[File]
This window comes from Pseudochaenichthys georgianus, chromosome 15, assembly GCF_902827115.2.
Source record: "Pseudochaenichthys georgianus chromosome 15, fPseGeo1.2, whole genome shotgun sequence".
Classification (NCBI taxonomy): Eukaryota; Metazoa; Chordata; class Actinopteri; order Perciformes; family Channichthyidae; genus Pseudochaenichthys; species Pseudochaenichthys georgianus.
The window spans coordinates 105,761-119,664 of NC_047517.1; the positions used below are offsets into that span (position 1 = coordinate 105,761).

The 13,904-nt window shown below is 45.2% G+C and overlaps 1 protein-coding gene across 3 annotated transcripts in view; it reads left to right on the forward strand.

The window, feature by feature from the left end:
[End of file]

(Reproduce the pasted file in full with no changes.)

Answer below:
This window comes from Pseudochaenichthys georgianus, chromosome 15, assembly GCF_902827115.2.
Source record: "Pseudochaenichthys georgianus chromosome 15, fPseGeo1.2, whole genome shotgun sequence".
Classification (NCBI taxonomy): Eukaryota; Metazoa; Chordata; class Actinopteri; order Perciformes; family Channichthyidae; genus Pseudochaenichthys; species Pseudochaenichthys georgianus.
The window spans coordinates 105,761-119,664 of NC_047517.1; the positions used below are offsets into that span (position 1 = coordinate 105,761).

The 13,904-nt window shown below is 45.2% G+C and overlaps 1 protein-coding gene across 3 annotated transcripts in view; it reads left to right on the forward strand.

The window, feature by feature from the left end: